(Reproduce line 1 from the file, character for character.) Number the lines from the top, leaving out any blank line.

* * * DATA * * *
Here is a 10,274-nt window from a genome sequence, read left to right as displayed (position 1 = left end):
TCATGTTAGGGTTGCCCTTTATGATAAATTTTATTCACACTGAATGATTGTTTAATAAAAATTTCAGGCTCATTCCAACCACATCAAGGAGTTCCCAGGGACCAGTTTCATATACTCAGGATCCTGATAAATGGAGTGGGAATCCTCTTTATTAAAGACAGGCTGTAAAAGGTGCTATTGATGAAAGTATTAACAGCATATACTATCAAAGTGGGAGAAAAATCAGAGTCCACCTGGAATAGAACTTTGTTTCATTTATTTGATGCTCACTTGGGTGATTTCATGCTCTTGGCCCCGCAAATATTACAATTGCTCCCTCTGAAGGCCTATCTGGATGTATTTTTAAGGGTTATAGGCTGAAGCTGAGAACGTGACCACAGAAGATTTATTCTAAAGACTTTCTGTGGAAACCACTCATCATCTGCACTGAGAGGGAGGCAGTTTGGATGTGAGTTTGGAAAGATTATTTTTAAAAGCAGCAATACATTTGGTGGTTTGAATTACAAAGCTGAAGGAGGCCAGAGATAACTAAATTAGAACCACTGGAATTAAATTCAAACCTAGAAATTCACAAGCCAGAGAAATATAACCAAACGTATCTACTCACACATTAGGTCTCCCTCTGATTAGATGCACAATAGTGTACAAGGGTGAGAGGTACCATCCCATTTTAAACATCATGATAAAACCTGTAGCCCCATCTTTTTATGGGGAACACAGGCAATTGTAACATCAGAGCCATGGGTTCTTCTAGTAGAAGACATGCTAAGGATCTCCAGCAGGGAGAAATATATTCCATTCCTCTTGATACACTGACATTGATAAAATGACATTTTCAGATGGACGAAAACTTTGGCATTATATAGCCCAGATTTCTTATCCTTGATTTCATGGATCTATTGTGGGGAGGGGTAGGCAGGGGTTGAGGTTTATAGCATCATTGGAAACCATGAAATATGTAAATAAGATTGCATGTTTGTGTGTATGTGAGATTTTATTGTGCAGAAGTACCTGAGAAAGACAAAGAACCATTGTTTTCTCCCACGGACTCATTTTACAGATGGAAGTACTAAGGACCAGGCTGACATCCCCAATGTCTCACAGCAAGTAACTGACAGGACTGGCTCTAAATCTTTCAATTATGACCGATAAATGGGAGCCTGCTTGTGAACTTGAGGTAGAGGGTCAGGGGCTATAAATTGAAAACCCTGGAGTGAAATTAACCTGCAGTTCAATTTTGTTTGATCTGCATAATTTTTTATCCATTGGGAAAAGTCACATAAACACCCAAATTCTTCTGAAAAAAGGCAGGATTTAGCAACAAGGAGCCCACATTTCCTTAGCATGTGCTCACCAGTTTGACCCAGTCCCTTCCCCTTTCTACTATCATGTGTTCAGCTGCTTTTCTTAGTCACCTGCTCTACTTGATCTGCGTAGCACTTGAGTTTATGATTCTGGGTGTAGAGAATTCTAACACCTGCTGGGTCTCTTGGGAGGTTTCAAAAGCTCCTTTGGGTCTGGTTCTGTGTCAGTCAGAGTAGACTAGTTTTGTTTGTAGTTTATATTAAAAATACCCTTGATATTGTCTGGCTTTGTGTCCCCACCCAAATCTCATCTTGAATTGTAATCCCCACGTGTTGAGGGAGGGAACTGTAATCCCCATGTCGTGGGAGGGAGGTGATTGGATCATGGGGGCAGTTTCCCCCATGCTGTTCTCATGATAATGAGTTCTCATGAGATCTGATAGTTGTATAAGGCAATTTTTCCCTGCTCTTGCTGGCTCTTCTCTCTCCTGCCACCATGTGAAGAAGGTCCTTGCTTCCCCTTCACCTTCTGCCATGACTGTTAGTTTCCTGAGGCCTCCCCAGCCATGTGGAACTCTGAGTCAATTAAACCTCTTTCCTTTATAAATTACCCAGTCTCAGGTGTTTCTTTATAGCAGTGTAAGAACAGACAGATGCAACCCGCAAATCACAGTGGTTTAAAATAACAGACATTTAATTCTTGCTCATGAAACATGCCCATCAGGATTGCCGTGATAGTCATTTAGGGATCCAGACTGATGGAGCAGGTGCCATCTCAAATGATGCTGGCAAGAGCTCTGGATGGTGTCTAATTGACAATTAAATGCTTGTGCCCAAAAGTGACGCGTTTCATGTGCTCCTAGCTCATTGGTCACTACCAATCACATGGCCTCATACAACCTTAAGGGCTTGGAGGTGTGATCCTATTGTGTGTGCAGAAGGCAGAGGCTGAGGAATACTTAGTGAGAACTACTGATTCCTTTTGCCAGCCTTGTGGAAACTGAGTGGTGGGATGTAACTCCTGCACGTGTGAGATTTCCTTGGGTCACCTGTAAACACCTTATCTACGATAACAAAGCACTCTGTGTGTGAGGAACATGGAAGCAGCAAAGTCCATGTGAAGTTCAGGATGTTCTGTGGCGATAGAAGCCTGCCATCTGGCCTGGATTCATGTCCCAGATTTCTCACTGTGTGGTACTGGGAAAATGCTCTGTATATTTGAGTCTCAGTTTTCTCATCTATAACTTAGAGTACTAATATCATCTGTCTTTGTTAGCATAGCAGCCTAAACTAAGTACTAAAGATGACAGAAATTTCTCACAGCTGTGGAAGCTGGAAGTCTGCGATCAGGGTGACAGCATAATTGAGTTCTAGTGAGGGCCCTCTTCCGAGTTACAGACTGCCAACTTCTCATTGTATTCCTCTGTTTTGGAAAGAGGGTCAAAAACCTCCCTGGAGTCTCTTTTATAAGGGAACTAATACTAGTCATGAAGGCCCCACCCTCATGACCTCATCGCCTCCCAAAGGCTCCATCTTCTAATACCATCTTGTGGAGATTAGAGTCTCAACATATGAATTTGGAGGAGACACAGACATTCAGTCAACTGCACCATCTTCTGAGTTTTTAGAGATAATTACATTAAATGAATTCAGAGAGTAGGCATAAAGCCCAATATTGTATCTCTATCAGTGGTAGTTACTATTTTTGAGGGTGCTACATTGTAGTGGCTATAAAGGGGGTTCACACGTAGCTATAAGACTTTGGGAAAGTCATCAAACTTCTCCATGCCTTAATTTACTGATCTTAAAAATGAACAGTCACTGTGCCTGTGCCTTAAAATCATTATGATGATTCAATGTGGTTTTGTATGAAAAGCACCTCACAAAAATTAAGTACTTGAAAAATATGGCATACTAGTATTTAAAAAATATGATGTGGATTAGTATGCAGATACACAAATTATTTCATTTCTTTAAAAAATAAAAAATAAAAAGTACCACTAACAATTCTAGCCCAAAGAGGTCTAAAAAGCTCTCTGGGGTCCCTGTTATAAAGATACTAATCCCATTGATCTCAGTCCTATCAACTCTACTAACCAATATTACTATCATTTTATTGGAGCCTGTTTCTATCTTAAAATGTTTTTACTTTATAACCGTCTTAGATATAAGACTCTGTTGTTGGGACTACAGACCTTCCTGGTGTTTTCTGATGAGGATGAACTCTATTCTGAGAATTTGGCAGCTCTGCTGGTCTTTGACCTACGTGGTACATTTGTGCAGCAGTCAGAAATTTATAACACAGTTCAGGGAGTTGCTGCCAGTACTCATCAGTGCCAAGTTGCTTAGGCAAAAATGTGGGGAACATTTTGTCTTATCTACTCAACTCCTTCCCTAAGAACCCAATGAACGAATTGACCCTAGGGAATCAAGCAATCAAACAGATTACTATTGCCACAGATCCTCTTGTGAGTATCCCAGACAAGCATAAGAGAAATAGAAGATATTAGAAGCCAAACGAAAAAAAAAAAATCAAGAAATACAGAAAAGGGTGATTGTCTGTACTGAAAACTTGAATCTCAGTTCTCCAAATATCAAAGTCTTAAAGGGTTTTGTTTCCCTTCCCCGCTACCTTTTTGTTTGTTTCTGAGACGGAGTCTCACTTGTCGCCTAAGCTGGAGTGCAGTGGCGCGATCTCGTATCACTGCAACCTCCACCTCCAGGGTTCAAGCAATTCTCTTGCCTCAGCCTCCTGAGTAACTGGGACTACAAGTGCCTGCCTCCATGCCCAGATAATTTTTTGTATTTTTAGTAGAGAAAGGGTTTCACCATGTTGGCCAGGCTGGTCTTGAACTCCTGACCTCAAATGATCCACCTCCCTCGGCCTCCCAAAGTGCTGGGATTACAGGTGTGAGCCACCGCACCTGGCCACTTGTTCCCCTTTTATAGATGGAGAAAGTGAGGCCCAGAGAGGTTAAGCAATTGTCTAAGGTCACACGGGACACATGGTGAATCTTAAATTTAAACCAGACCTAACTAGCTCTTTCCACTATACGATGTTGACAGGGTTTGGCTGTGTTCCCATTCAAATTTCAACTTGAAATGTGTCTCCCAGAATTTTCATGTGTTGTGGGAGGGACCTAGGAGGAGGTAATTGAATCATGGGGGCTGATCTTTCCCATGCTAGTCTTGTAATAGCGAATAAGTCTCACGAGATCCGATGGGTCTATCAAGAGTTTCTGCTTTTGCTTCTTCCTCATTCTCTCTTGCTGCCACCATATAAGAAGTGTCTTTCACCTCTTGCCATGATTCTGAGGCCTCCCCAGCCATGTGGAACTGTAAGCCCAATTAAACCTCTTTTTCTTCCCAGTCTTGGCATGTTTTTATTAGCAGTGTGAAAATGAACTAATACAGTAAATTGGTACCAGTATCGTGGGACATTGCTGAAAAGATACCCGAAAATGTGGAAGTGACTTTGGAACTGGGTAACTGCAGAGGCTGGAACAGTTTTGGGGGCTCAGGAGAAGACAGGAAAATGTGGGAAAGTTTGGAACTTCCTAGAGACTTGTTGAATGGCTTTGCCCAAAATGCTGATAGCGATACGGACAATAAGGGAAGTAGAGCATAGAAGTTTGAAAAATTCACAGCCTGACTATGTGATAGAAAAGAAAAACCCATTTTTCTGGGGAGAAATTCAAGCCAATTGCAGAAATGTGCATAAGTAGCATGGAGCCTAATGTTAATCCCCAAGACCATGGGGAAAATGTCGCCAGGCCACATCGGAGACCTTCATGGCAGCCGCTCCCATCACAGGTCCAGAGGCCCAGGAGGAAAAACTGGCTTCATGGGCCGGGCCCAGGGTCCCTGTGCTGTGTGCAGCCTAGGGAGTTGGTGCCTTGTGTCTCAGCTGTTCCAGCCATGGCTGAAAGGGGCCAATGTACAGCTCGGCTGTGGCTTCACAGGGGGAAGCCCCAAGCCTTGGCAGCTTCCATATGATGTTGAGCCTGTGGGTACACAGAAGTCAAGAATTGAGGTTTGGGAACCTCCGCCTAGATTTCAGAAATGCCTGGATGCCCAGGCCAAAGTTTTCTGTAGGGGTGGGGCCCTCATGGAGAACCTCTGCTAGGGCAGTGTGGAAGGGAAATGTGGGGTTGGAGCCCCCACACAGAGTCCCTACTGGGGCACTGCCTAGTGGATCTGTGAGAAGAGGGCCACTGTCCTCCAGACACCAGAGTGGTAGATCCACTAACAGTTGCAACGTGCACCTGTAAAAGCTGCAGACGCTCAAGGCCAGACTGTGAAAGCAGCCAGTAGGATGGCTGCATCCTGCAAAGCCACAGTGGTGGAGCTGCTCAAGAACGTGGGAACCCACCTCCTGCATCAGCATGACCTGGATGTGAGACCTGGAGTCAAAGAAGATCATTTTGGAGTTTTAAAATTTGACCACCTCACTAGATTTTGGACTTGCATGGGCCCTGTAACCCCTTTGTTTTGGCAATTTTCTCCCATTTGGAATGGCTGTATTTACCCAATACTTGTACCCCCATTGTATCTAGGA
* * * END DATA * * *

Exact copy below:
Here is a 10,274-nt window from a genome sequence, read left to right as displayed (position 1 = left end):